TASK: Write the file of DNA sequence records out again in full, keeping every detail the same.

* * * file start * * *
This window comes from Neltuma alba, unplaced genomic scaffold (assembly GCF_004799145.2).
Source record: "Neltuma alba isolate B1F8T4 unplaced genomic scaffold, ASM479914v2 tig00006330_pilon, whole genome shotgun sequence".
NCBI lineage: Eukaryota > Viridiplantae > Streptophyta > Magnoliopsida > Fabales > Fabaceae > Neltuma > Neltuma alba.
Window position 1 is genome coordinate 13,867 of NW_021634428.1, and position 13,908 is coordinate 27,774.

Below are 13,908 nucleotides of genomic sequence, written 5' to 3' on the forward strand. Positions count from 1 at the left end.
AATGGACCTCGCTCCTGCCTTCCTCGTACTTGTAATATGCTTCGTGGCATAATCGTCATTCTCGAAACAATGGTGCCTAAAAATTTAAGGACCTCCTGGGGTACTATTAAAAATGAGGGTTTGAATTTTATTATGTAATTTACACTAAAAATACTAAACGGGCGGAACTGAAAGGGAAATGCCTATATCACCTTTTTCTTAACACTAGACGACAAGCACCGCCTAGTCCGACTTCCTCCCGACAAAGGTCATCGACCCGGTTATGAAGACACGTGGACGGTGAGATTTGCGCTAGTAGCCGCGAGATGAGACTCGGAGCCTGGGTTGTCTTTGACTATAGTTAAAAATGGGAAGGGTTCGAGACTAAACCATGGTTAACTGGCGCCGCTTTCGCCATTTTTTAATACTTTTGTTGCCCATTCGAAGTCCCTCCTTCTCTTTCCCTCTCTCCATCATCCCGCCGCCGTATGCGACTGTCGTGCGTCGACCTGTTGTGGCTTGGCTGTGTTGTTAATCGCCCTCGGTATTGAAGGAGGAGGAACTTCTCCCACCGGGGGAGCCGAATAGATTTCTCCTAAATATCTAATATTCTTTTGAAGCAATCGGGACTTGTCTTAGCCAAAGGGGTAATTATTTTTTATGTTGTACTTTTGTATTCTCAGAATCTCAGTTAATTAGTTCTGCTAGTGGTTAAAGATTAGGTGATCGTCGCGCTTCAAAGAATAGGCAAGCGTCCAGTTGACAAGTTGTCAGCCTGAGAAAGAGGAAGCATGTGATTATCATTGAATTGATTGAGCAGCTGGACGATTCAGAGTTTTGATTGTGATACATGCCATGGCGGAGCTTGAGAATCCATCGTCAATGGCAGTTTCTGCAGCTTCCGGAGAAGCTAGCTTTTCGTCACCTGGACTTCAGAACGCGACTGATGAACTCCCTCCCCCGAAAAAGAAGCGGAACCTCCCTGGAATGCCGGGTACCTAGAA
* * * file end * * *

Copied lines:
This window comes from Neltuma alba, unplaced genomic scaffold (assembly GCF_004799145.2).
Source record: "Neltuma alba isolate B1F8T4 unplaced genomic scaffold, ASM479914v2 tig00006330_pilon, whole genome shotgun sequence".
NCBI lineage: Eukaryota > Viridiplantae > Streptophyta > Magnoliopsida > Fabales > Fabaceae > Neltuma > Neltuma alba.
Window position 1 is genome coordinate 13,867 of NW_021634428.1, and position 13,908 is coordinate 27,774.

Below are 13,908 nucleotides of genomic sequence, written 5' to 3' on the forward strand. Positions count from 1 at the left end.
AATGGACCTCGCTCCTGCCTTCCTCGTACTTGTAATATGCTTCGTGGCATAATCGTCATTCTCGAAACAATGGTGCCTAAAAATTTAAGGACCTCCTGGGGTACTATTAAAAATGAGGGTTTGAATTTTATTATGTAATTTACACTAAAAATACTAAACGGGCGGAACTGAAAGGGAAATGCCTATATCACCTTTTTCTTAACACTAGACGACAAGCACCGCCTAGTCCGACTTCCTCCCGACAAAGGTCATCGACCCGGTTATGAAGACACGTGGACGGTGAGATTTGCGCTAGTAGCCGCGAGATGAGACTCGGAGCCTGGGTTGTCTTTGACTATAGTTAAAAATGGGAAGGGTTCGAGACTAAACCATGGTTAACTGGCGCCGCTTTCGCCATTTTTTAATACTTTTGTTGCCCATTCGAAGTCCCTCCTTCTCTTTCCCTCTCTCCATCATCCCGCCGCCGTATGCGACTGTCGTGCGTCGACCTGTTGTGGCTTGGCTGTGTTGTTAATCGCCCTCGGTATTGAAGGAGGAGGAACTTCTCCCACCGGGGGAGCCGAATAGATTTCTCCTAAATATCTAATATTCTTTTGAAGCAATCGGGACTTGTCTTAGCCAAAGGGGTAATTATTTTTTATGTTGTACTTTTGTATTCTCAGAATCTCAGTTAATTAGTTCTGCTAGTGGTTAAAGATTAGGTGATCGTCGCGCTTCAAAGAATAGGCAAGCGTCCAGTTGACAAGTTGTCAGCCTGAGAAAGAGGAAGCATGTGATTATCATTGAATTGATTGAGCAGCTGGACGATTCAGAGTTTTGATTGTGATACATGCCATGGCGGAGCTTGAGAATCCATCGTCAATGGCAGTTTCTGCAGCTTCCGGAGAAGCTAGCTTTTCGTCACCTGGACTTCAGAACGCGACTGATGAACTCCCTCCCCCGAAAAAGAAGCGGAACCTCCCTGGAATGCCGGGTACCTAGAA